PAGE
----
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Introduction: Factors influencing Kaposi’s sarcoma-associated herpesvirus (KSHV) transmission and the early stages of KSHV infection in the human immune system remain poorly characterized. KSHV is known to extensively manipulate the host immune system and the cytokine milieu, and cytokines are known to influence the progression of KSHV-associated diseases. Our previous work identified the early targeting of plasma cells for KSHV infection. In this study, we examine whether IL-21, a cytokine known to profoundly influence plasma cell fate, influences the early stages of KSHV infection in B lymphocytes.

Methods: Using our unique model of ex vivo KSHV infection in tonsil lymphocytes, we investigate the influence of IL-21 supplementation, IL-21 neutralization, the distribution of IL-21 receptor on B cell subsets and IL-21 secreting T cell subsets on the establishment of KSHV infection in human B cells.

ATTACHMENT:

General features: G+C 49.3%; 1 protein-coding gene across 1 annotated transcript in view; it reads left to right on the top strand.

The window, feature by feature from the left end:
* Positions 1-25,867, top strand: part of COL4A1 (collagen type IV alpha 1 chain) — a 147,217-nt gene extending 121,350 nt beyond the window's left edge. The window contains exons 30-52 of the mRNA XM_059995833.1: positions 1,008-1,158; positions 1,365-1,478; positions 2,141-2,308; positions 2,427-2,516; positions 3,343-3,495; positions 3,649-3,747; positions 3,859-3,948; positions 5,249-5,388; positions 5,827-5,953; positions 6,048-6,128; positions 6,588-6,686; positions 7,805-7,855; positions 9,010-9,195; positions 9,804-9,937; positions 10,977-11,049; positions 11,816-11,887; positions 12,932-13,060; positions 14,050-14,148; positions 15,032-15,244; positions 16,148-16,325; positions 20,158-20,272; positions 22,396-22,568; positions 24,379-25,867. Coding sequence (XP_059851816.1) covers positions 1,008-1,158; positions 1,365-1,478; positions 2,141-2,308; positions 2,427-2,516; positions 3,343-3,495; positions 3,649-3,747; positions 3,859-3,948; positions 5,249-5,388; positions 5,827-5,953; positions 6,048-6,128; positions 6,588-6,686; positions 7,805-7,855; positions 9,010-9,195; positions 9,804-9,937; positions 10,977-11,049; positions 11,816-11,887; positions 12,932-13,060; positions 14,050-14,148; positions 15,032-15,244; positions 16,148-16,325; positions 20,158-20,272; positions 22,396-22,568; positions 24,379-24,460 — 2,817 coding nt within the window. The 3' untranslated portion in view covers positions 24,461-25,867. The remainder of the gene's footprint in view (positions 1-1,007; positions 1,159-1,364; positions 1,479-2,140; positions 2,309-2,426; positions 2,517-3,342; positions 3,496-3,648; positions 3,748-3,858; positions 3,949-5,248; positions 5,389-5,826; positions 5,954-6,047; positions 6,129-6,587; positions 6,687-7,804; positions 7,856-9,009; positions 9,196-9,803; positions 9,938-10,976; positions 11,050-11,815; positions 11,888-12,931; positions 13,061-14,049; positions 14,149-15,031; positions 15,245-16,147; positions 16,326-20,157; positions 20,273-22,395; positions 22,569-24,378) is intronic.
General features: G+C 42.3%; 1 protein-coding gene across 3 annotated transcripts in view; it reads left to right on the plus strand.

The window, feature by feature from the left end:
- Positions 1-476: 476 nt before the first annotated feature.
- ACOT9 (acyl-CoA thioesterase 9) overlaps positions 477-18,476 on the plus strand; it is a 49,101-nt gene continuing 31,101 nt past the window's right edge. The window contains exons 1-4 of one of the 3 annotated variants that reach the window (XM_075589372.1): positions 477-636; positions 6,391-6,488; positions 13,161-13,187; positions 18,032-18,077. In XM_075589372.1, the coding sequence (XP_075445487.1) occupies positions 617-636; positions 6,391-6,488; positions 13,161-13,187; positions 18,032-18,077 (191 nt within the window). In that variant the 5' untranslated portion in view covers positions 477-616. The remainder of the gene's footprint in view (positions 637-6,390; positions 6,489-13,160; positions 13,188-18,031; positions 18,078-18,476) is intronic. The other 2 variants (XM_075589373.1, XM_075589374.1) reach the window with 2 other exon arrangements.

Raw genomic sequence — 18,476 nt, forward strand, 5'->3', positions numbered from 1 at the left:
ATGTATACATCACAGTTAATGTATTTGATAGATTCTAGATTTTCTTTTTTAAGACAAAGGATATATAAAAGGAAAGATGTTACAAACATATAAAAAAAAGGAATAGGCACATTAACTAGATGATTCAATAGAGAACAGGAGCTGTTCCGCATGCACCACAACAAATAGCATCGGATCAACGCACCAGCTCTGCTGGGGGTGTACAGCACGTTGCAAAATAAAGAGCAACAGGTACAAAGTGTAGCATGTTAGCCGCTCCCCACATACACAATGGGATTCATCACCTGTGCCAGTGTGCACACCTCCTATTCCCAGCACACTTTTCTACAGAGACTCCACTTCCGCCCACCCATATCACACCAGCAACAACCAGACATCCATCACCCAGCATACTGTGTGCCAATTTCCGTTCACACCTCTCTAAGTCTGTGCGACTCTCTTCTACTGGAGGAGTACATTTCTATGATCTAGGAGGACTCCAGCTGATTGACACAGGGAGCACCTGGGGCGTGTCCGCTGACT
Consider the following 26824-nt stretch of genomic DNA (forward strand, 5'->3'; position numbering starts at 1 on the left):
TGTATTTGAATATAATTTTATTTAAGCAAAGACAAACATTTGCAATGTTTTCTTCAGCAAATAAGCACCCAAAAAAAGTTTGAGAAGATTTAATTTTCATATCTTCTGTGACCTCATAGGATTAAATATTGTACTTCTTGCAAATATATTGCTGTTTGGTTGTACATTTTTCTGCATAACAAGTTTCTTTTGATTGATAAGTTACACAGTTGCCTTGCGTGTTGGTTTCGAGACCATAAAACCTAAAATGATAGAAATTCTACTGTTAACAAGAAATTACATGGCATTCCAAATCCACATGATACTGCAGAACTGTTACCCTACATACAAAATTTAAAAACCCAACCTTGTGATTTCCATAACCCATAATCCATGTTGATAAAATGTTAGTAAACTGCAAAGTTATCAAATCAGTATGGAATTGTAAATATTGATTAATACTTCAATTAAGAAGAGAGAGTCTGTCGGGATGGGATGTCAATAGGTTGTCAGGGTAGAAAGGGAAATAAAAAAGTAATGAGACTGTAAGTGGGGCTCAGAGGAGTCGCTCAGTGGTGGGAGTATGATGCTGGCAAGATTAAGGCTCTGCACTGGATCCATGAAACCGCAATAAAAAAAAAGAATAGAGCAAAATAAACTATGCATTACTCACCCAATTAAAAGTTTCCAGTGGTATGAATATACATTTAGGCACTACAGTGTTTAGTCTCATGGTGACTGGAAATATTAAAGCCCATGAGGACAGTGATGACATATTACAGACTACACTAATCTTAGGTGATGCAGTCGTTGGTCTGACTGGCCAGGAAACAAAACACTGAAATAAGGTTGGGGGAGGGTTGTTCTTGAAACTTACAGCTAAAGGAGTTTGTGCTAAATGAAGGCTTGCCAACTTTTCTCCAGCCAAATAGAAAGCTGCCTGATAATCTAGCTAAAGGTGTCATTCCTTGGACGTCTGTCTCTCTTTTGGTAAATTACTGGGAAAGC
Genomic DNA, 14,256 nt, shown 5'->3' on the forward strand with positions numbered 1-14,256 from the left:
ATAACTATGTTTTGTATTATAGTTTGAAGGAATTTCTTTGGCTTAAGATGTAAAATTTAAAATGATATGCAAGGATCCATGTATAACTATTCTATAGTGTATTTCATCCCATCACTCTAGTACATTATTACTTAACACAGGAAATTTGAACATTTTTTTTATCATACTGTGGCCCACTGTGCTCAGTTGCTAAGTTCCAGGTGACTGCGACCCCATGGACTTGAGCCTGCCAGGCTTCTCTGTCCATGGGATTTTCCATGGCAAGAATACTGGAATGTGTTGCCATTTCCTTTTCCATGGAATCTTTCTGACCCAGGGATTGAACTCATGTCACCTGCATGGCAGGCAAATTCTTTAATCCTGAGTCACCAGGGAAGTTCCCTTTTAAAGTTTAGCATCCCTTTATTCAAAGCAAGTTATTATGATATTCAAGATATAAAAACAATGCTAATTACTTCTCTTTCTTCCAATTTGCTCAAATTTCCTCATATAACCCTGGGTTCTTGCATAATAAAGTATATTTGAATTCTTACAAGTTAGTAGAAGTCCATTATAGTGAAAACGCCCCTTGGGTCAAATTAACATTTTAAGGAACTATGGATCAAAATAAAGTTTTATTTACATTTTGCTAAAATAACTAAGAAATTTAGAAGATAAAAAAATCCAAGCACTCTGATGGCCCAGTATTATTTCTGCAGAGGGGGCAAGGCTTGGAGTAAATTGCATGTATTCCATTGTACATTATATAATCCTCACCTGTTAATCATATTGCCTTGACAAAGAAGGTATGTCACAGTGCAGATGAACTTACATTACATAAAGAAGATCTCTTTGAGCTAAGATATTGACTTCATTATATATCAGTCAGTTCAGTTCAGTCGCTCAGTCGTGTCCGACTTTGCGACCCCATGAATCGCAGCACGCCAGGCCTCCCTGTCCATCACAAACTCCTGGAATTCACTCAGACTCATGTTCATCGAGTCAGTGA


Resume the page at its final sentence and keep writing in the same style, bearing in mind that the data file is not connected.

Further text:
Results: We show that IL-21 signaling promotes KSHV infection by promoting both total plasma cell numbers and increasing KSHV infection in plasma cells as early as 3 days post-infection. We further demonstrate that the synergistic effect of KSHV infection and IL-21 treatment on plasma cell frequencies is due to differentiation of new plasma cells from naïve B cell precursors. We examine T cells secreting IL-21 in our tonsil specimens and determine that IL-21 producing CD8+ central memory T cells are correlated with plasma cell frequencies and KSHV targeting of plasma cells.

Discussion: These results demonstrate the novel finding that differentiation of new plasma cells is involved in the early stages of KSHV infection in B cells, and that IL-21 signaling can potentiate this effect thereby increasing the overall magnitude of KSHV infection at early timepoints. These results suggest that IL-21 signaling represents a host-level susceptibility factor for the establishment of KSHV infection.


This article was originally published in Frontiers in Immunology, volume 13, in 2022. (2313 kB)
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This work is licensed under a Creative Commons Attribution 4.0 License.



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